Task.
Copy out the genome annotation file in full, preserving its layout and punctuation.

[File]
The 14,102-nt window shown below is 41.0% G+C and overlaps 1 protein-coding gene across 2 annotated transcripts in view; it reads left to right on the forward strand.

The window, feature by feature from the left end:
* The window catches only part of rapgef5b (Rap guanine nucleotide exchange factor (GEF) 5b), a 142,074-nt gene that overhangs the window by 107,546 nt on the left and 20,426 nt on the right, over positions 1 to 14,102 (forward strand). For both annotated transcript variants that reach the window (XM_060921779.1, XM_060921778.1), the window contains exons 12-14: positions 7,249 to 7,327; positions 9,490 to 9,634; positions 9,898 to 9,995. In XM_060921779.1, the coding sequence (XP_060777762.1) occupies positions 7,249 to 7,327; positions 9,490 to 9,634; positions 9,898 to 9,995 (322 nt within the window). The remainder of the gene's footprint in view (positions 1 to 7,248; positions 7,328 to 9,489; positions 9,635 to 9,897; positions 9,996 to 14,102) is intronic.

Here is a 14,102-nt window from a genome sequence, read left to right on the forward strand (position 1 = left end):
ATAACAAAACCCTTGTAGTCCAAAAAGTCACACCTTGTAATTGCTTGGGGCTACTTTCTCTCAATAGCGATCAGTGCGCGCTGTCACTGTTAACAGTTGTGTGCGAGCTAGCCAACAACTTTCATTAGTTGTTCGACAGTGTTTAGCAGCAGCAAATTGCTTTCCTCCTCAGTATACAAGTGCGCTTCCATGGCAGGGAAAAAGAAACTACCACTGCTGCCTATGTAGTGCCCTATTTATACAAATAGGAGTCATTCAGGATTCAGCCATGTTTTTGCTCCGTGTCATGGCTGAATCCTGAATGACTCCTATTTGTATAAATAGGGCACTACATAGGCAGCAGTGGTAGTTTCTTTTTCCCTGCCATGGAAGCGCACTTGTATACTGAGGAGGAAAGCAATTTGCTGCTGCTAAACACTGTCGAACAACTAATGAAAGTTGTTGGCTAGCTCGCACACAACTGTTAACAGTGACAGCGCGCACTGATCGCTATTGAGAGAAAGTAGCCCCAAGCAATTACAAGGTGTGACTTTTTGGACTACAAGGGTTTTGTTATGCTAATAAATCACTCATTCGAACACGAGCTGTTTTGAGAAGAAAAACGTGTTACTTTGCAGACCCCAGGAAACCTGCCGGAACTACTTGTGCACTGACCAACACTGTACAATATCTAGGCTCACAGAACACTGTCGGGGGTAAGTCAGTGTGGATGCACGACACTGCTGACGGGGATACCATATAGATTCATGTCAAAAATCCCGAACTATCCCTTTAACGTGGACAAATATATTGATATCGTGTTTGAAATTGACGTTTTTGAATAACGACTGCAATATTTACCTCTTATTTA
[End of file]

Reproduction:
The 14,102-nt window shown below is 41.0% G+C and overlaps 1 protein-coding gene across 2 annotated transcripts in view; it reads left to right on the forward strand.

The window, feature by feature from the left end:
* The window catches only part of rapgef5b (Rap guanine nucleotide exchange factor (GEF) 5b), a 142,074-nt gene that overhangs the window by 107,546 nt on the left and 20,426 nt on the right, over positions 1 to 14,102 (forward strand). For both annotated transcript variants that reach the window (XM_060921779.1, XM_060921778.1), the window contains exons 12-14: positions 7,249 to 7,327; positions 9,490 to 9,634; positions 9,898 to 9,995. In XM_060921779.1, the coding sequence (XP_060777762.1) occupies positions 7,249 to 7,327; positions 9,490 to 9,634; positions 9,898 to 9,995 (322 nt within the window). The remainder of the gene's footprint in view (positions 1 to 7,248; positions 7,328 to 9,489; positions 9,635 to 9,897; positions 9,996 to 14,102) is intronic.

Here is a 14,102-nt window from a genome sequence, read left to right on the forward strand (position 1 = left end):
ATAACAAAACCCTTGTAGTCCAAAAAGTCACACCTTGTAATTGCTTGGGGCTACTTTCTCTCAATAGCGATCAGTGCGCGCTGTCACTGTTAACAGTTGTGTGCGAGCTAGCCAACAACTTTCATTAGTTGTTCGACAGTGTTTAGCAGCAGCAAATTGCTTTCCTCCTCAGTATACAAGTGCGCTTCCATGGCAGGGAAAAAGAAACTACCACTGCTGCCTATGTAGTGCCCTATTTATACAAATAGGAGTCATTCAGGATTCAGCCATGTTTTTGCTCCGTGTCATGGCTGAATCCTGAATGACTCCTATTTGTATAAATAGGGCACTACATAGGCAGCAGTGGTAGTTTCTTTTTCCCTGCCATGGAAGCGCACTTGTATACTGAGGAGGAAAGCAATTTGCTGCTGCTAAACACTGTCGAACAACTAATGAAAGTTGTTGGCTAGCTCGCACACAACTGTTAACAGTGACAGCGCGCACTGATCGCTATTGAGAGAAAGTAGCCCCAAGCAATTACAAGGTGTGACTTTTTGGACTACAAGGGTTTTGTTATGCTAATAAATCACTCATTCGAACACGAGCTGTTTTGAGAAGAAAAACGTGTTACTTTGCAGACCCCAGGAAACCTGCCGGAACTACTTGTGCACTGACCAACACTGTACAATATCTAGGCTCACAGAACACTGTCGGGGGTAAGTCAGTGTGGATGCACGACACTGCTGACGGGGATACCATATAGATTCATGTCAAAAATCCCGAACTATCCCTTTAACGTGGACAAATATATTGATATCGTGTTTGAAATTGACGTTTTTGAATAACGACTGCAATATTTACCTCTTATTTA